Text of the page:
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Sherman Jones v. J.W. Baker

April 19, 2011

SHERMAN JONES, PLAINTIFF,
v.
J.W. BAKER, ET AL.,
DEFENDANTS.



ORDER AND FINDINGS & RECOMMENDATIONS

Plaintiff is a state prisoner proceeding pro se with a civil rights action pursuant to 42 U.S.C. § 1983. Plaintiff is presently housed at Salinas Valley State Prison in Soledad, California. Before the court is defendants' motion to dismiss. Plaintiff opposes the motion.

FACTUAL BACKGROUND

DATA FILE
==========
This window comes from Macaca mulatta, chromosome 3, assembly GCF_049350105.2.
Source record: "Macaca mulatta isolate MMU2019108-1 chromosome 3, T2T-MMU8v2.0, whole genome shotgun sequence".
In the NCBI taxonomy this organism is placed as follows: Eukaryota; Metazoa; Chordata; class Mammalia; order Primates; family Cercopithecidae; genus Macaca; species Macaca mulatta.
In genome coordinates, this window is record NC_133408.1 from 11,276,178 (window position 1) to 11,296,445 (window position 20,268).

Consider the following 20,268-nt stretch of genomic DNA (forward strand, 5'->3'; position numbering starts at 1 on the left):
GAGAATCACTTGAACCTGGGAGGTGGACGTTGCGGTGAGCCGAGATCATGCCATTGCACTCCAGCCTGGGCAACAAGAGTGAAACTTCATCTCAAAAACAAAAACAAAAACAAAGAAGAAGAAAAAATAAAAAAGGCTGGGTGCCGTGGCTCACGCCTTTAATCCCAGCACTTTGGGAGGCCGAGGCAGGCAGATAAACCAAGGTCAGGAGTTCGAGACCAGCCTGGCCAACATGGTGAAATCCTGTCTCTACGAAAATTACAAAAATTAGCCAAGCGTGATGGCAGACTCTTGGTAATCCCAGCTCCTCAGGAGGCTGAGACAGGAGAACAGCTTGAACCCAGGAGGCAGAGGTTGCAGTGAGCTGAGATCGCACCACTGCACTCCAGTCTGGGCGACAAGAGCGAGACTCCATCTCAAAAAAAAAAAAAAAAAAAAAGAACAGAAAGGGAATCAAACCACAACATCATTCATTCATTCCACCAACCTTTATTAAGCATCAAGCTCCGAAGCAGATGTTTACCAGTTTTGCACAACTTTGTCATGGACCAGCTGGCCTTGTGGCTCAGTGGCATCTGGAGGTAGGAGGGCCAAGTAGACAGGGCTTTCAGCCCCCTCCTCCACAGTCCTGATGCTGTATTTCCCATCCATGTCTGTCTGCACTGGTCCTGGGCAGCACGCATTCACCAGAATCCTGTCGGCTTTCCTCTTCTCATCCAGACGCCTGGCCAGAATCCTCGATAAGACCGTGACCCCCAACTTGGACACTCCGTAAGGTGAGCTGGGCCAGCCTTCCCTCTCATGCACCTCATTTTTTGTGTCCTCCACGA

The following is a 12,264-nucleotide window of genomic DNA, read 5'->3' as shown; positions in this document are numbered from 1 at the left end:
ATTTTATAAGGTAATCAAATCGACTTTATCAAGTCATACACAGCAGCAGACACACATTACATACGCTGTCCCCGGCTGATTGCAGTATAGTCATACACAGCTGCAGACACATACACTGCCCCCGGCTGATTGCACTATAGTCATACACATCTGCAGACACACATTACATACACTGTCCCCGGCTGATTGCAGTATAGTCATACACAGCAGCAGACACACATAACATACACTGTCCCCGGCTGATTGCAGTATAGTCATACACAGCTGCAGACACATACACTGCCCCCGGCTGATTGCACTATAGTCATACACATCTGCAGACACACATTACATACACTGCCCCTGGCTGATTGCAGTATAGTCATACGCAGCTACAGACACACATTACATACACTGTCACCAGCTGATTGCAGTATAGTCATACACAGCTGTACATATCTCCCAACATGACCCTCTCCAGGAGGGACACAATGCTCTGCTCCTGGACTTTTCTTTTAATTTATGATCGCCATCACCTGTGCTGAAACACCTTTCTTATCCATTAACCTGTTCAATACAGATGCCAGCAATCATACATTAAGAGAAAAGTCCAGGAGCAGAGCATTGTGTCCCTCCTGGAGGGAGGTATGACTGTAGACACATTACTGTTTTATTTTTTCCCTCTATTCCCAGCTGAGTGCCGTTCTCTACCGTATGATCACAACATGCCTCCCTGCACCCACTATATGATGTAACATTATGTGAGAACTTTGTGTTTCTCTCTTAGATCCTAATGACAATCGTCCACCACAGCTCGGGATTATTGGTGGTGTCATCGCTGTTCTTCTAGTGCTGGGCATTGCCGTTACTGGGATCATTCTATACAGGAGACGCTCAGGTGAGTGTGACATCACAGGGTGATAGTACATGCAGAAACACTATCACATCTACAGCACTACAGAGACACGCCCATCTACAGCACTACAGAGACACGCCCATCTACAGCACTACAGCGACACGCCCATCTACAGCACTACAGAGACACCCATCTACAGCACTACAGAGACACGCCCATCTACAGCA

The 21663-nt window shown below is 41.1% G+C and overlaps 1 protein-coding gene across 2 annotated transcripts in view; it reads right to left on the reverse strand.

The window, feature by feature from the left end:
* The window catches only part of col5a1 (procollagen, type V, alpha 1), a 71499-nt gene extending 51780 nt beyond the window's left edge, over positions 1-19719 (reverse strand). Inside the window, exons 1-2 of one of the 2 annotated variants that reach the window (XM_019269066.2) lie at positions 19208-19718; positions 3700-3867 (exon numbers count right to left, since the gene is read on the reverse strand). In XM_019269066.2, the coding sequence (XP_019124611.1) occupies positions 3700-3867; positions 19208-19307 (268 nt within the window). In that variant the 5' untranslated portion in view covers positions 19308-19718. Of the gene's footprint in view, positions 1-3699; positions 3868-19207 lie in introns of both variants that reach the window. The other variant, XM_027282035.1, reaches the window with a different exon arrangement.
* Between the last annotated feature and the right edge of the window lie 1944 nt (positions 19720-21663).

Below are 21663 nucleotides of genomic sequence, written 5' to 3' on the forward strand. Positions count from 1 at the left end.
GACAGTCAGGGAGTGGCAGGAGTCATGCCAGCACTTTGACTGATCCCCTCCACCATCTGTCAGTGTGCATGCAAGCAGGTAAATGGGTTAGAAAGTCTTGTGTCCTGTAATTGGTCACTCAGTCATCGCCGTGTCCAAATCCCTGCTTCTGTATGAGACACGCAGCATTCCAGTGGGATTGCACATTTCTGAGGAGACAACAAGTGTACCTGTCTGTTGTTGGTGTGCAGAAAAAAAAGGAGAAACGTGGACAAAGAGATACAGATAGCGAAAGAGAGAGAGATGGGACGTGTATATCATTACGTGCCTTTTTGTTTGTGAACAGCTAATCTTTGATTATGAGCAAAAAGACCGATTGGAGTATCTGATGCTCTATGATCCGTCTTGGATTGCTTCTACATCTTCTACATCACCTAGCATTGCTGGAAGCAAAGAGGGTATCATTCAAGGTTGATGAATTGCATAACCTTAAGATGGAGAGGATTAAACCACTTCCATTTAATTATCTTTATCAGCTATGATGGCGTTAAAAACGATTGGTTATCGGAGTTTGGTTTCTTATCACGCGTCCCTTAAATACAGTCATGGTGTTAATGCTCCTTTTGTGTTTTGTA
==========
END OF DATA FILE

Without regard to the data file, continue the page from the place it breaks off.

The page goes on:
This action is proceeding on plaintiff's second amended complaint ("SAC") against defendants Baker and Walker, filed July 19, 2010.*fn1 Therein, plaintiff contends that whiel he was housed at California State Prison -- Sacramento ("CSP-Sacramento") on August 9, 2008, he and a fellow inmate, who is not a party to this suit, were conversing and did not hear prison officers call their building number during yard recall. SAC at 5. Slightly tardy to recall and yet in plain view of prison staff, plaintiff approached the line officers who were conducting pat-downs of other inmates housed in their building and was told to wait. Id. at 5-6. After the officers finished the pat-downs, plaintiff claims ten officers, including one female officer, surrounded plaintiff and his fellow inmate on the open yard and ordered them to strip naked, hand over their clothes, squat down and cough. Id. at 6-7. Plaintiff complied with the strip-down. Id. at 7. He claims that the officers had "smirks and smiles" and "did not seem to be looking for weapons." Id. Plaintiff describes the incident as "humiliating, "improper" and "unnecessary" as he was only slightly late for yard recall and showed no security concern to warrant the strip-down. Id.